Let’s recap:  Raymond O’Connor contacts the police regarding suspicions about his son-in-law’s Republican inclinations.  The Investigators say: “Thank you for your concern and actually would you mind just popping over to Dublin and meeting leaders of the Provisional IRA and while your there you might…”

Raymond O’Connor was an Intelligence asset  before his meeting with  Thomas Maguire.  He suggested the Weeton Operation and he went to Dublin and  promoted the operation.  In other words he instigated the operation.  British Intelligence promoted the operation to draw in a skilled bomber and his contacts.

At a guess the Intelligence Services were hoping to locate a cache of explosives that the Provisionals had on the mainland.  If they located the cache…  and if there was to be a bombing Raymond O’Connor would have to have contact with the cache, they would not reveal its existence but keep it under surveillance.  In this way they could thwart IRA operations without the IRA understanding how this was done.  This in itself would create tensions because the Intelligence Services hinted that they had highly placed informants.   This may have been true or it may have been propaganda or both.

By a majority the jury found Thomas Magee Not Guilty.  The Jury knew a fishy story when they heard one.

The priority of the Intelligence Services was to locate an IRA explosives  cache and the priority of the Provisionals was to evaluate the reliability of the  Blackpool connection  possibly with  the Imperial Hotel as a target. The whole Weeton bombing plan might have been a red herring.   But who knows isn’t telling.

Patrick Magee was interested in the the Conservative Party Conference at the Imperial Hotel in October 1983.

As regards the trial it looks as if the Intelligence Services are not trying to convince the jury or anybody.

We do not know what happened to Raymond O’Connor.  He would need to assume a new identity and resettle in some other part of the country.  He would have been helped by British Intelligence.  We do not know what his partner, Thomas Maguire’s mother, thought about Raymond O’Connor giving evidence against her son Thomas Maguire. We do not know what went on in the mind of Raymond O’Connor.

We can  admire people we do not like or  understand  and Raymond O’Connor’s courage in meeting leaders of the Provisional IRA was a sensational  display of chutzpah.

Blackpool Serial Killers: Peter Manuel. Did Hannibal Lecter serve ice-creams on the Golden Mile?


When the Scottish actor Brian Cox portrayed Hannibal Lecter in Manhunt he based his performance on a study of Peter Manuel.  PETER MANUELMany unusual  people have walked on Blackpool’s Promenade including serial killers.  Myra Hindley, George Joseph Smith the Brides in the Bath Murderer and Scotland’s Peter Manuel. It is tempting to speculate about murderers.  What makes them different?  We imagine that they have greater powers, more insight, higher intelligence.  And there is a streak in many of us that admires the person who breaks the rules… Satan, Robin Hood, the Kray Twins…  The rules as we receive them are arbitrary, we did not make them and nobody consulted us.  When God told Adam and Eve not to eat the forbidden fruit, in the Bible it does not say it was an apple, it could have been a banana, He did not explain his reasons. Many murderers  have a belief in their own uniqueness and cleverness.  This makes it difficult for them to socialise.  People tend not to be charmed by people who not only believe they are cleverer than everybody else but are uninhibited about expressing this belief.   Many serial killers are clever and socially isolated. Take Peter Manuel.  At the time of his execution he was thirty-one on National Assistance and living with his parents.  He had not got a girl friend.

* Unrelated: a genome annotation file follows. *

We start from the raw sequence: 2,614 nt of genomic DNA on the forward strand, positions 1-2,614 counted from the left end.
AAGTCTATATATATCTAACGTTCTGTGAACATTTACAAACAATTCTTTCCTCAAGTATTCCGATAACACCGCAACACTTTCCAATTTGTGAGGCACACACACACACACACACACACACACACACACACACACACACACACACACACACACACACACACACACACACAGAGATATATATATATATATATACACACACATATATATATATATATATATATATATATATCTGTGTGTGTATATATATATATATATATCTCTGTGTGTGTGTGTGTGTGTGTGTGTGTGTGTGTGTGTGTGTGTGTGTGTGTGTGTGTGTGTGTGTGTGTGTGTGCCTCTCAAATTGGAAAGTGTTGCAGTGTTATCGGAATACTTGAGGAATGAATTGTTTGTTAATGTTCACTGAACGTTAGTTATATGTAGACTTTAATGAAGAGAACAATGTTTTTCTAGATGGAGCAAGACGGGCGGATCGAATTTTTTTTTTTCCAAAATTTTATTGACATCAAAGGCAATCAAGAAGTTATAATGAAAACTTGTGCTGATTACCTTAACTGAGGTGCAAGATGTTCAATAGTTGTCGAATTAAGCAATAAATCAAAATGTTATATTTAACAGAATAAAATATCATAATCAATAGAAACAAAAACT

And yet he had previously been flown to London by the American Government to discuss secret conspiracies against the US government.

He was well-groomed, and strong.  He was five foot four with a tiny chest measurement.  He killed many times. He longed to belong to the world of gangs but he was rejected because he couldn’t keep his mouth shut. There is a hint that he was bullied when he was young.  He was a loyal son and confessed when the investigators put pressure on his family.  He slipped back to a house he had broken into to feed the family cat.  He killed at least  eight people.  One of the delights about studying crime is that we are trying to understand other people and other peoples’ minds are the strangest things the universe has to offer.